Live Comic Chatcast with Gavin Aung Than:

Marc Hansen at work...

Marc Hansen Ralph Snart

DavidS: Who's your favorite movie actor?

Marc: I like Bela Lugosi. I've seen almost every movie he made. A very funny man.

DavidS: Tell me about the process you go through to create your art.

Marc: I work traditionally for the most part. Pencil on strathmore, ink with a brush. Lettering is done on the computer with a custom font. Coloring is done digitally also.

DavidS: I see that Ralph is now on Twitter.

Marc: I love Twitter... now. It took me a while to figure out how it could be useful. But it's fun to have Ralph Snart on Twitter. Fun to write the tweets.

DavidS: Do you work a regular job full time or are you just doing comics?

Marc: I work at home. I work on my comics and do work on the side as a graphic designer.

DavidS: What do you do when you're not working on comics?

Marc: I recently bought a house - an old bungelow, so I'm doing a lot of remodelling. Still working on getting my beer making going again - I make an awesome pale ale and grow my own hops.

DavidS: Any other interests?

Marc: A lot of things interest me; art, comics, design, movies, classic literature, architecture, furniture design, computer programming. When not doing comics, I'm painfully boring.

DavidS: Any favorite authors?

Marc: American: Fallkner, Hemmingway, Steinbeck, Salinger
Russian: Gorki and Chekov

DavidS: Anymore you can tell us about yourself?

Marc: I live in a small town in Michigan. Divorced. Unmedicatedly happy.

DavidS: What comics are you working on right now?

Marc: I'm working on coloring Weird Melvin: The Comic Strip Collection and Ralph Snart: Comic Collection #4. Also working on new Ralph Snart stories.

DavidS: Tell us about your three main comic book creations.

Marc: Ralph Snart(below): Mild-mannered accountant goes insane and regresses into a fantasy otherworld of beer guzzling adventures.

Weird Melvin(below): A boy's favorite comic book character has come to life and now his reality is intertwined between life as a sidekick to a monster killer and the life as an ordinary boy.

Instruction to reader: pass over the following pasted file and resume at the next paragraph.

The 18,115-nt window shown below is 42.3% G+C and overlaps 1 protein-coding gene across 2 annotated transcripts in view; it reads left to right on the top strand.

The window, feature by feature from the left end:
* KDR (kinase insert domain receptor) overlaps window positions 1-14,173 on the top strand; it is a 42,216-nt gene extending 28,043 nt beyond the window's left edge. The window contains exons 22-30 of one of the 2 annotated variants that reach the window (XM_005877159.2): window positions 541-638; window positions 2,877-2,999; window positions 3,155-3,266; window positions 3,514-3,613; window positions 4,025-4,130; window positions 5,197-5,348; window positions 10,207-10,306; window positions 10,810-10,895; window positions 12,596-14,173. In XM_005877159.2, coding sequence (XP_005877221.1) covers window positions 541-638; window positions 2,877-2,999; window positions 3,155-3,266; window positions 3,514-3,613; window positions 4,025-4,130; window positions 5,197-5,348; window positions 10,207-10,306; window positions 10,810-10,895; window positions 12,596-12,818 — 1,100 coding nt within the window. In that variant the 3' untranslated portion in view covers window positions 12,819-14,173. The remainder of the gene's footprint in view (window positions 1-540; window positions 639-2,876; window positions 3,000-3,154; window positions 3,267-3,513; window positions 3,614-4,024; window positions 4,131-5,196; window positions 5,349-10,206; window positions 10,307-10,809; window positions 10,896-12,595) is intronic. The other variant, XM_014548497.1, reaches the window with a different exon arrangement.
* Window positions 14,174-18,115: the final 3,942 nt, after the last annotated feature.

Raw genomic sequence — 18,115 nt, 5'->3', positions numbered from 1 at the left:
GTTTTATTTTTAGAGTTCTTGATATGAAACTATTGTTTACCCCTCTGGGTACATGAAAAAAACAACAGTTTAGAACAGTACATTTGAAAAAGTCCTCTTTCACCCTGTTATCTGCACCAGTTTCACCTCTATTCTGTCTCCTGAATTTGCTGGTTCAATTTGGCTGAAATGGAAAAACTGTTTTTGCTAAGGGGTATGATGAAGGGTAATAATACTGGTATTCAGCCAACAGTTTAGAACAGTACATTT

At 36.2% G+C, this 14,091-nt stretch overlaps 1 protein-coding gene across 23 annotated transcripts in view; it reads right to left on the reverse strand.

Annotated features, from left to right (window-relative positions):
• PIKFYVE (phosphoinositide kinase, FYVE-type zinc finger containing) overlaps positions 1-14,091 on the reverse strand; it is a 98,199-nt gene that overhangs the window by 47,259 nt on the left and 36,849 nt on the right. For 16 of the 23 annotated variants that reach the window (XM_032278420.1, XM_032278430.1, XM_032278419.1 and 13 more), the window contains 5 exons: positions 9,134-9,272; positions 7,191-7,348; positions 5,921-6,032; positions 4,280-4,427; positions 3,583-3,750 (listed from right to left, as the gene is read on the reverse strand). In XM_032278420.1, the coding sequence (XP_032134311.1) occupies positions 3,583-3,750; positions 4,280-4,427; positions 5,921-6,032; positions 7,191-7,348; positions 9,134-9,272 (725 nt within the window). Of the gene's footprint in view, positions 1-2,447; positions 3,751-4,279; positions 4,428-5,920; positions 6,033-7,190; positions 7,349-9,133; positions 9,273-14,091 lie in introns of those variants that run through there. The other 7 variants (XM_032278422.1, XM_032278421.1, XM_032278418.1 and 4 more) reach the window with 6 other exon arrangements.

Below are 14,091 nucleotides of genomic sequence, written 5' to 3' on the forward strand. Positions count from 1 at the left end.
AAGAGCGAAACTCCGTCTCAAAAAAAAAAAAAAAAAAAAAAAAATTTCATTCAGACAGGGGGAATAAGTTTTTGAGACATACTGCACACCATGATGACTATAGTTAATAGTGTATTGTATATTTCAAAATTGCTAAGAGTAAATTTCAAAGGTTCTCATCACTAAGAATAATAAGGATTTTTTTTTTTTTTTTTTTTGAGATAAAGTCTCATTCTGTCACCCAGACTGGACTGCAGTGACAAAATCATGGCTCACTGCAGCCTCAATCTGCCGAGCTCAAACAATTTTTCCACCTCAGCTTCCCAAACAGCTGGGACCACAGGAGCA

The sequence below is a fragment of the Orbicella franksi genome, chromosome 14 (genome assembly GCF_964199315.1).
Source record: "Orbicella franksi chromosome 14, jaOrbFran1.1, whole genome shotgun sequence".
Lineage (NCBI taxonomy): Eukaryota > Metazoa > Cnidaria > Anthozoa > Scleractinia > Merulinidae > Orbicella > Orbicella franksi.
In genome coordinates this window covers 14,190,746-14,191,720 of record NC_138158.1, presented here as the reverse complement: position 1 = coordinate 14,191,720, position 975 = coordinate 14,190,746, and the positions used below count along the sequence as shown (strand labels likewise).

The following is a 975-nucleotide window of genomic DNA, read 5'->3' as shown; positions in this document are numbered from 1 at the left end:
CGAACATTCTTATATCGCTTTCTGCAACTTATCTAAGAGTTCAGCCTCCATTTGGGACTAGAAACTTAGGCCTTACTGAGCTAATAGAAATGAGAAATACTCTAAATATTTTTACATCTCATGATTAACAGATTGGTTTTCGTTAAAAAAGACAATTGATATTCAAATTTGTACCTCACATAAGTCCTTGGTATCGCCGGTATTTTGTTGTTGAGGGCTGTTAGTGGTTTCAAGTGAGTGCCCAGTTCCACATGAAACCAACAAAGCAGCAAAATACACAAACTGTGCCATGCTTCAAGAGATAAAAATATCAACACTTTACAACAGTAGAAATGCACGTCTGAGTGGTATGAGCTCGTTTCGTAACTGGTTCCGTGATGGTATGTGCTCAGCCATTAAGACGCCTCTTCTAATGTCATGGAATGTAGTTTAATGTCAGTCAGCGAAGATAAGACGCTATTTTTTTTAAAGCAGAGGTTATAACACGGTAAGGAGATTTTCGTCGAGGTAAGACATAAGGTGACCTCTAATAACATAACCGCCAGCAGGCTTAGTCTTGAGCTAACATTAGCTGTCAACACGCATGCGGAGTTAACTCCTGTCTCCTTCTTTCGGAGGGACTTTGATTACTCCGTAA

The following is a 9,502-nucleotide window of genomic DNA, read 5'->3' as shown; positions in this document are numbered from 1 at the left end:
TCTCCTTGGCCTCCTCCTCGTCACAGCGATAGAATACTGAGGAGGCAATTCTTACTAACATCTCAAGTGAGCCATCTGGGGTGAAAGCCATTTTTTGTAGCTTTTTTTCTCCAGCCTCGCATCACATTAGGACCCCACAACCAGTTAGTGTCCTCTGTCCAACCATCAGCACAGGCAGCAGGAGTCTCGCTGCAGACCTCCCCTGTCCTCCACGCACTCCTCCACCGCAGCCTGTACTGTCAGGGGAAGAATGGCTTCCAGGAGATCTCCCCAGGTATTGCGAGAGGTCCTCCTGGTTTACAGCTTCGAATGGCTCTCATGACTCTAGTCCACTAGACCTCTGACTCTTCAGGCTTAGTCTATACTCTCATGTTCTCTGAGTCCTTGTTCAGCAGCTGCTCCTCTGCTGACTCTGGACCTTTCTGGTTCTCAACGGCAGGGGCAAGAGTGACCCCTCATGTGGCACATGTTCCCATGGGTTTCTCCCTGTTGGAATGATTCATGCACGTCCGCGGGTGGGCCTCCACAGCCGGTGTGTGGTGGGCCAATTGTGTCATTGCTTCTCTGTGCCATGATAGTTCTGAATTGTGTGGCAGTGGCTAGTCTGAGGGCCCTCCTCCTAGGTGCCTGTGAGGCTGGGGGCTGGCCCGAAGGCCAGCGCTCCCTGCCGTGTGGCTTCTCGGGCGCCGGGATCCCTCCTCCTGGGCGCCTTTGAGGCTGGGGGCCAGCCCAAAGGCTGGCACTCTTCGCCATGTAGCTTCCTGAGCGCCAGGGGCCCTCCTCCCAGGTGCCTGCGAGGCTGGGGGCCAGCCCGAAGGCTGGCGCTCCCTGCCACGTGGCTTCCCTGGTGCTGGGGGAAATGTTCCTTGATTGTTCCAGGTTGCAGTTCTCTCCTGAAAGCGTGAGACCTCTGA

Weird Melvin

Doctor Gorpon (below): A mysterious man with supernatural abilities and a vow to gruesomely destroy all monsters passes his duties and legacy on to an alienated teenage boy.

Doctor Gorpon

DavidS: Who were your main comic book influences?

Marc: Mostly E.C. Segar, Tex Avery, John Stanley and Harvey Kurtzman. Others could include Wally Wood, Bill Elder, Jack Davis, Basil Wolverton, Jeff MacNelly. If you look at my work over the last 25 years, it's changed quite a bit - evolved.

DavidS: What other books have you worked on besides Ralph Snart?

Marc: Did most of my work for NOW Comics from 1985 til 1993. I did Ralph Snart Adventures of course but also wrote (and laid out) some of the Married with Children books, and did work on Astro Boy, Speed Racer, Ghostbusters and Rust. Did a few storyboard scripts for Disney, did a couple backups for Marvel and did a backup story for Kitchen Sink. List of my work is here:

DavidS: What was it like to work for Disney Comics?

Marc: They were cheap. I asked for more money and when I didn't get it, I moved on.

DavidS: What was it like to work for Marvel?

Marc: I did the art for two backup stories written by Chuck Dixon ( He let me do whatever. Marvel paid well, supplied the board, but it took some wrangling to get them to let me do the lettering which I was able to do on the second backup.

DavidS: Any advice for aspiring cartoonists?

Marc: The business has changed so much over the years, but do it if you have a passion for it. Have something safer to fall back on though. Draw, draw, draw. Start small and work your way up. Show other people your work, expose yourself and get feedback. Use the feedback - whether it's positive or negative, there's something to be learned. Start your own website and put your work online. If you're any good, things will happen.

DavidS: Which is better digital or printed comics?

Marc: I love print, I love books, but digital books are just as awesome. Plus digital has all of the great advantages for a publisher; ease of creation, no printing, paper, shipping, storage or distributing costs. The printing process also inherently ruins some of the image quality of the art (art-to-plate-to-paper process, screening of tones, off registration of plates, stock quality, etc.). Digital books will kill comic distributors and retailers.

DavidS: Thanks Marc. Glad you came on the chat.